I have already written more in the last 18 months about tithing than I have preached on it in in the last five years. However the subject has not yet disappeared from the agenda of those who stand in opposition to fundamental Biblical teaching.
Without addressing “tithing” itself, there are some particular points from regular blogging critics that must be met with firm rebuttal and straightforward refutation of the mischaracterization of sound, solid Bible preaching preachers who fully, and rightly understand the Biblical principle of the tithe.
Now before I begin, I must say to those who are critical of tithe teaching pastors, you can have Ed Young Jr. As a matter of fact, keep him. The whole bank account/routing # etc, is the most perverse commercialization of the spiritual act of giving that I have ever seen. Do not link me to him, or construe anything that I am going to say as a defense of his actions. As another matter of fact you can have Kenneth Copeland, T.D. Jakes, Paula White, and all of the other prosperity preachers as well. They have no business being called Christian ministers.
Scientists have already proven that if you take all of the prosperity preachers in the world, and stretch them end to end around the equater, we’d all be better off.
Now that being said, quite frankly it is patently absurd, and brazenly irresponsible, for anyone to imply that those who preach and teach the doctrine of the tithe are all greedy, money mongering, false prophets, that use the ministry to fleece the people of God. The truth is, that the same logic and mindset aimed at those preachers, can be applied to their critics.
Some say preachers who preach 10% are greedy. I could say that those who don’t like the tithing doctrine are greedy. Some say preachers who preach 10% are being legalistic. This preacher could say that those who use, the “farmers, herdsman, cattle, sheep, produce, Israel, only arguments” as reasons not to tithe are being legalistic.
(For the record, I have never used the “Law” to teach tithing, it is however the critics who use the “Law” to teach others not to tithe . . . friends, that is legalism.) Those who rightly teach the tithe do not use the law to explain it. It is from those who don’t want to tithe that use the Law to avoid it.
For someone to say that since the tithe was only for farmers, and herdsman, Christians have no responsibility to it; is like saying, since everyone in the Bible that gave were wearing tunics, and that’s not us, we shouldn’t be asked to give. Too often they cannot discern the difference between a principle and a command.
The primary problem that has brought about this article, is the continued accusation by the critics that pastors in general who teach their people the Biblical tithe are being disingenuous, dishonest, and almost criminal with their preaching.
Whatever ill motives someone may ascribe to me for preaching God’s example of 10% may be ascribed to those who refuse to follow God’s example of 10%.
When I preach that God gets the best and we live off the rest, and someone takes issue with that, why is it that no one examines their motives? Why doesn’t someone want to give God the best and live off the rest? Why doesn’t someone want to give God at least 10% of their income and form fit their life to live with the remainder? Why are the motives of the critics never put under the microscope?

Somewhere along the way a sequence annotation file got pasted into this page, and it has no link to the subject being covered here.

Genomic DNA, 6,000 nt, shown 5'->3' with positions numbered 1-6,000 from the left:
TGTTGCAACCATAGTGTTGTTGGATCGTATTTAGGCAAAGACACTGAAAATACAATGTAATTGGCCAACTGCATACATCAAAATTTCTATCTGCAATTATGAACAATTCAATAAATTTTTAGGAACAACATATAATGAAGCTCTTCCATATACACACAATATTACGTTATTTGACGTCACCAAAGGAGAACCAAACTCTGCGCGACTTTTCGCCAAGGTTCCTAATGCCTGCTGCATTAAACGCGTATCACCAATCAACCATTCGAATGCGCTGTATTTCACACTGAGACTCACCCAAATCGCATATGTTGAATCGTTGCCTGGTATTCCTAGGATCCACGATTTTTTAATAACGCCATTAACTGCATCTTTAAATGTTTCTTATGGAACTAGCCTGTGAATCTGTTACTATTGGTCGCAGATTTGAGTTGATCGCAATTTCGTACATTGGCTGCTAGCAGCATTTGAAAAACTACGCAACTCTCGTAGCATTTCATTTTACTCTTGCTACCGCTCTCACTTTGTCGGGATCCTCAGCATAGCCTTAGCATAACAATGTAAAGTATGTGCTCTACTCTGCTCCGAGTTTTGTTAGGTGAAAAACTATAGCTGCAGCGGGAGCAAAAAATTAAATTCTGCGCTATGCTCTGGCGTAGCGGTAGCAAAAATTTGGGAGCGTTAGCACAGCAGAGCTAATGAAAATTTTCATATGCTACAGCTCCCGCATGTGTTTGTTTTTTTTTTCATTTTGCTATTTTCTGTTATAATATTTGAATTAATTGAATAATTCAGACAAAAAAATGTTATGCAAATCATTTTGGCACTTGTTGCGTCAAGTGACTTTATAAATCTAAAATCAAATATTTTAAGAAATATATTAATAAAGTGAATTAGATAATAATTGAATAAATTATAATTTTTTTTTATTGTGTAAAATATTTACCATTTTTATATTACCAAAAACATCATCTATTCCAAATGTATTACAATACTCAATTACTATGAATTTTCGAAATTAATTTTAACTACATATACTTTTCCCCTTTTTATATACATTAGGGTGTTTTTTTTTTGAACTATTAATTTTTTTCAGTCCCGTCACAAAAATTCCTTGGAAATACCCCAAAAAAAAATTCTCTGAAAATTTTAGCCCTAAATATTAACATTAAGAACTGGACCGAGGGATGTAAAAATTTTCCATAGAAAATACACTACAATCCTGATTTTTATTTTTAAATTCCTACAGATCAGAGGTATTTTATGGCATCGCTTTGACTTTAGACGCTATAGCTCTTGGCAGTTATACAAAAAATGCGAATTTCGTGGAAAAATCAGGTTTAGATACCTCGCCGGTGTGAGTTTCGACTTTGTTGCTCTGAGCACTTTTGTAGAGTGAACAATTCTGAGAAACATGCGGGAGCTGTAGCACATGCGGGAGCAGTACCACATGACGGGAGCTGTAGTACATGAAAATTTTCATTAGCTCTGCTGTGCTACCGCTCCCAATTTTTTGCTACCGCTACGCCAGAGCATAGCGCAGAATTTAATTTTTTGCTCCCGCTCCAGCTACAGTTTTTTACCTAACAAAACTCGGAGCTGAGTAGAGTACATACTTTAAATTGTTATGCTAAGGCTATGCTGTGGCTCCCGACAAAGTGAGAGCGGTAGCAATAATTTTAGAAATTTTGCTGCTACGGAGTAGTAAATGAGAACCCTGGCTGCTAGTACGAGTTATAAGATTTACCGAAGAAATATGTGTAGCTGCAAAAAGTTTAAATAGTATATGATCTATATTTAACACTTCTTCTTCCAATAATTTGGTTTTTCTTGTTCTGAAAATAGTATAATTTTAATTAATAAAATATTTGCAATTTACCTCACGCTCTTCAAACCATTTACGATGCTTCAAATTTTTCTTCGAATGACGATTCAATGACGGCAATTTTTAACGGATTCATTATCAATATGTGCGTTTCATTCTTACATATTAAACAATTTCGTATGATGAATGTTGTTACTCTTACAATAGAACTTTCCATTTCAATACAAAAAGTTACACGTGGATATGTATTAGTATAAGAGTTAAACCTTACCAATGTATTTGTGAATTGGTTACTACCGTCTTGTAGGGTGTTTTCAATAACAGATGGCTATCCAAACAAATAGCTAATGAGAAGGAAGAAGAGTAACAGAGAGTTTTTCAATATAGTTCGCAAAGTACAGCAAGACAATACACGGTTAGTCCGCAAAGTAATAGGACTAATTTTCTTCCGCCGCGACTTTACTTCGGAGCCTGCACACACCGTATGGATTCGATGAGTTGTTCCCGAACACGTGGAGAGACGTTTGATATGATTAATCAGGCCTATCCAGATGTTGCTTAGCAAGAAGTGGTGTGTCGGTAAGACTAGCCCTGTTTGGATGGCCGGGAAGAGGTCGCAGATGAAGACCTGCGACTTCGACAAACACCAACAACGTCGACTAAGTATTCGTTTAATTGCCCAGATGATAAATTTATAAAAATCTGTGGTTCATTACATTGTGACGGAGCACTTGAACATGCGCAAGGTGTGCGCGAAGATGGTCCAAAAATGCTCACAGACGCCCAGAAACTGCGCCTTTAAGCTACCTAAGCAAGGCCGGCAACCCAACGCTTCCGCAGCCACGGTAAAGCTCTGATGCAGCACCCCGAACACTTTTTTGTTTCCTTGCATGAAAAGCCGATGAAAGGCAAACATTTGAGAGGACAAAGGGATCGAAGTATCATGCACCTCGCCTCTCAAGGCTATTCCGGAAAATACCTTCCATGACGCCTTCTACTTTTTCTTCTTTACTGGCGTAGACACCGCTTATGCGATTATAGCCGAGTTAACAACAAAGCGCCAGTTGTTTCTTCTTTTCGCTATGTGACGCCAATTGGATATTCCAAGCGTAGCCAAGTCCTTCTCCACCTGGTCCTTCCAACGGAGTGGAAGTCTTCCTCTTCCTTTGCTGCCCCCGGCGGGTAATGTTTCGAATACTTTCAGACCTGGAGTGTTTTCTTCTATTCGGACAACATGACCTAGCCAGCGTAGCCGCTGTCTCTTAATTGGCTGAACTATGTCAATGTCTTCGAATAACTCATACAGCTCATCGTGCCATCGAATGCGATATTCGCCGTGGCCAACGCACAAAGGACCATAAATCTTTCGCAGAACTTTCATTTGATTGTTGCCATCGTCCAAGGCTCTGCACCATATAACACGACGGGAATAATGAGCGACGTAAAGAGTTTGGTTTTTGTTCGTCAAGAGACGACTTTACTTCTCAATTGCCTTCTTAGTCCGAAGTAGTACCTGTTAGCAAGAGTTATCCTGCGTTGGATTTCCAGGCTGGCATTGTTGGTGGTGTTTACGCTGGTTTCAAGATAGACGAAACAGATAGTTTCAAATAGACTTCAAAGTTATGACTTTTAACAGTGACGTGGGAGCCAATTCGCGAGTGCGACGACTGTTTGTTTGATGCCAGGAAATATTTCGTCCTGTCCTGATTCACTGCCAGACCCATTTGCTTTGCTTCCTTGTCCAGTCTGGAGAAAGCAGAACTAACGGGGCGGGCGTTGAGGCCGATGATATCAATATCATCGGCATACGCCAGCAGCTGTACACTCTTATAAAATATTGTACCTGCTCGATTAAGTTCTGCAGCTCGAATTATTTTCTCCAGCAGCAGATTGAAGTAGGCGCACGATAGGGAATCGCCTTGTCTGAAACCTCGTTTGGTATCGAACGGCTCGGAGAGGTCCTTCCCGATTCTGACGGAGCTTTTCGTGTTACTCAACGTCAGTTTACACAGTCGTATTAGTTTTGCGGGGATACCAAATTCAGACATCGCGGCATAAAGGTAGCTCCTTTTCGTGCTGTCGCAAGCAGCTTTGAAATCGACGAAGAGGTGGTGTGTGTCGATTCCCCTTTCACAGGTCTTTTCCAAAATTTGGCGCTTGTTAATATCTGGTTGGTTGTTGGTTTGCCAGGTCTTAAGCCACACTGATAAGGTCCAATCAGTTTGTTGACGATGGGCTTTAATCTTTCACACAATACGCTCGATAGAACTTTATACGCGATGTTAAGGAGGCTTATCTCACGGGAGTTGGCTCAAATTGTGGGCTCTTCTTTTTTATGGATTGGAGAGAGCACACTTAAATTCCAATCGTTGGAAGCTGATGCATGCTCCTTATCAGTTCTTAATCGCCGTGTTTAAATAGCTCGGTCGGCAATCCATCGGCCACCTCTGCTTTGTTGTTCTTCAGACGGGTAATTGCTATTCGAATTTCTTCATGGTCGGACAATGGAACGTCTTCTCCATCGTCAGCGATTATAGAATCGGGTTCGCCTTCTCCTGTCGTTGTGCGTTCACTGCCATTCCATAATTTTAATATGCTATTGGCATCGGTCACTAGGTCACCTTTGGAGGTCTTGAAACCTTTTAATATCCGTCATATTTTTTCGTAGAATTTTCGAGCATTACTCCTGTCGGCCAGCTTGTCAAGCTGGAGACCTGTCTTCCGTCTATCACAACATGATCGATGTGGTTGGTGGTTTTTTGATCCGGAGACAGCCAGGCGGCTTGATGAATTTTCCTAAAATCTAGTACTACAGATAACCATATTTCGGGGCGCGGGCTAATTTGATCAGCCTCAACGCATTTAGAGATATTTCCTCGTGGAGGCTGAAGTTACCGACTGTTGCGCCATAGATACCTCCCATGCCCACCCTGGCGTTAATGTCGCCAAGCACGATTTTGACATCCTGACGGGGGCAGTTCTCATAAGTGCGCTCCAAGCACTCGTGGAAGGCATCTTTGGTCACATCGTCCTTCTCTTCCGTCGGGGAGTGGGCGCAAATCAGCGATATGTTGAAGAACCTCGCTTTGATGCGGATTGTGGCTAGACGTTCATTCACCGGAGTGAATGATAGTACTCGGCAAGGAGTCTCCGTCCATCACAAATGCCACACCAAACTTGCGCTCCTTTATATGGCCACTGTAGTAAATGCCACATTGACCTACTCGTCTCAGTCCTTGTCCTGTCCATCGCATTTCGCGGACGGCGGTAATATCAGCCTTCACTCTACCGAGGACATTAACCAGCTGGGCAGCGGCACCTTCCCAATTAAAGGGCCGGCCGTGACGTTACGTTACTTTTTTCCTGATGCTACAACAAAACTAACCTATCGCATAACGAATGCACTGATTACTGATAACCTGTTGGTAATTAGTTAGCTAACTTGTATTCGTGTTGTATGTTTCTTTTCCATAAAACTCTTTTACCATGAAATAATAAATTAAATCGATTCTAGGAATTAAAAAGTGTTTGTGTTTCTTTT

I believe the Biblical example of giving is a minimum of 10% and some would say I’m greedy.
Some believe that Biblical example doesn’t apply to them. I could say, “They are just greedy.”
One accusation that the critics continue to make is that we are being mean to people of lesser means. Or somehow we are being brutal towards those “can’t afford it.” The whole time that they are doing so, are rejecting one of the lessons learned through tithing. I’ve read and heard some critics, who say, “I’ve only ever been able to give 3% sometimes 4% to my church.” Is it because their giving comes off the bottom rather than the top? Is it because they have structured their giving around their lifestyle, instead of their lifestyle around their giving? Just asking questions. (Of course someone is going to present some extenuating circumstance as empirical evidence that people shouldn’t be asked to tithe, I know.)
My issue here is not to take up a defense of tithing itself, because plainly some people are genuinely convinced, and sincerely believe that the example of the tithe has no bearing on the Christian life. As someone once said, “For the believer, no proof is needed, for the skeptic, no proof is possible.” For my part, as Paul said, let every man be fully persuaded in his own mind. If someone does tithe because I say so, I would say they need to stop. Unless they see it from the Lord, their heart is not going to be in it, and there is no point in practicing what you do not really believe.
That being said, the entire circus of accusation, and distortion, is a detriment to the Christian ministry.
I am very thankful to pastor the church that I do. Maybe I should do it more, but as best I can recall, and looking through my notes, I’ve preached one series of messages on tithing and stewardship in the last five years. I have no idea who in this church practices tithing. I am not worried about it. We always have enough to do what the Lord leads us to do. I firmly believe that the Lord pays for what He orders.
That being said, it is an affront, and a stumbling block, for honest Bible believing, gospel preaching ministries to attempt to discredit them, and undermine their work, in the eyes of a lost and dying world, by labeling them for all the world to see, as money mongrols.
Not taking aim at those who preach tithing, because we don’t like that particular preacher, would be a wonderful change worth making.